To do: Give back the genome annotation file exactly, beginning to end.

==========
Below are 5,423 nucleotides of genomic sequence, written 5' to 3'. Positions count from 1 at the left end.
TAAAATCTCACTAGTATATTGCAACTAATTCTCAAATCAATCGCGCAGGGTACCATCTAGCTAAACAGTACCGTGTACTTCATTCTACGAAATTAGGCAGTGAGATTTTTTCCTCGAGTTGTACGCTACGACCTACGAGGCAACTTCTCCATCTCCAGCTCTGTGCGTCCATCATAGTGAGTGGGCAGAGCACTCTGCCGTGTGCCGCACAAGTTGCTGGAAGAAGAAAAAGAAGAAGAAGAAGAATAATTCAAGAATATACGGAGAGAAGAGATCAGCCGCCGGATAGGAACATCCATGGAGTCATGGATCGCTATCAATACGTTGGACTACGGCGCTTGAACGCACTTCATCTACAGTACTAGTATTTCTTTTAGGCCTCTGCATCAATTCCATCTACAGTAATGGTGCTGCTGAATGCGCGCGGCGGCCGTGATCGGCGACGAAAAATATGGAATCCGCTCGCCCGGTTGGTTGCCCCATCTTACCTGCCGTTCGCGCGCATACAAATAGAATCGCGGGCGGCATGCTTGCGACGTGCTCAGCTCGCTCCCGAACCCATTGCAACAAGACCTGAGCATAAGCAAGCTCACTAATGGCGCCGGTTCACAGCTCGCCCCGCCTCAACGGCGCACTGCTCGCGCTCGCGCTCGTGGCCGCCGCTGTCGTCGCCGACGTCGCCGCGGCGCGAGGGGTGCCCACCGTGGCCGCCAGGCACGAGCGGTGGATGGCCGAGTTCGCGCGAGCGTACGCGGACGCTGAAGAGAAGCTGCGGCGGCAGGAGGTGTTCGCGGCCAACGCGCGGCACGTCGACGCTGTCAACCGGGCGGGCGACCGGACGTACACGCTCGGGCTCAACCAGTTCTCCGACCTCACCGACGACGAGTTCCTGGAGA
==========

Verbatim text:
Below are 5,423 nucleotides of genomic sequence, written 5' to 3'. Positions count from 1 at the left end.
TAAAATCTCACTAGTATATTGCAACTAATTCTCAAATCAATCGCGCAGGGTACCATCTAGCTAAACAGTACCGTGTACTTCATTCTACGAAATTAGGCAGTGAGATTTTTTCCTCGAGTTGTACGCTACGACCTACGAGGCAACTTCTCCATCTCCAGCTCTGTGCGTCCATCATAGTGAGTGGGCAGAGCACTCTGCCGTGTGCCGCACAAGTTGCTGGAAGAAGAAAAAGAAGAAGAAGAAGAATAATTCAAGAATATACGGAGAGAAGAGATCAGCCGCCGGATAGGAACATCCATGGAGTCATGGATCGCTATCAATACGTTGGACTACGGCGCTTGAACGCACTTCATCTACAGTACTAGTATTTCTTTTAGGCCTCTGCATCAATTCCATCTACAGTAATGGTGCTGCTGAATGCGCGCGGCGGCCGTGATCGGCGACGAAAAATATGGAATCCGCTCGCCCGGTTGGTTGCCCCATCTTACCTGCCGTTCGCGCGCATACAAATAGAATCGCGGGCGGCATGCTTGCGACGTGCTCAGCTCGCTCCCGAACCCATTGCAACAAGACCTGAGCATAAGCAAGCTCACTAATGGCGCCGGTTCACAGCTCGCCCCGCCTCAACGGCGCACTGCTCGCGCTCGCGCTCGTGGCCGCCGCTGTCGTCGCCGACGTCGCCGCGGCGCGAGGGGTGCCCACCGTGGCCGCCAGGCACGAGCGGTGGATGGCCGAGTTCGCGCGAGCGTACGCGGACGCTGAAGAGAAGCTGCGGCGGCAGGAGGTGTTCGCGGCCAACGCGCGGCACGTCGACGCTGTCAACCGGGCGGGCGACCGGACGTACACGCTCGGGCTCAACCAGTTCTCCGACCTCACCGACGACGAGTTCCTGGAGA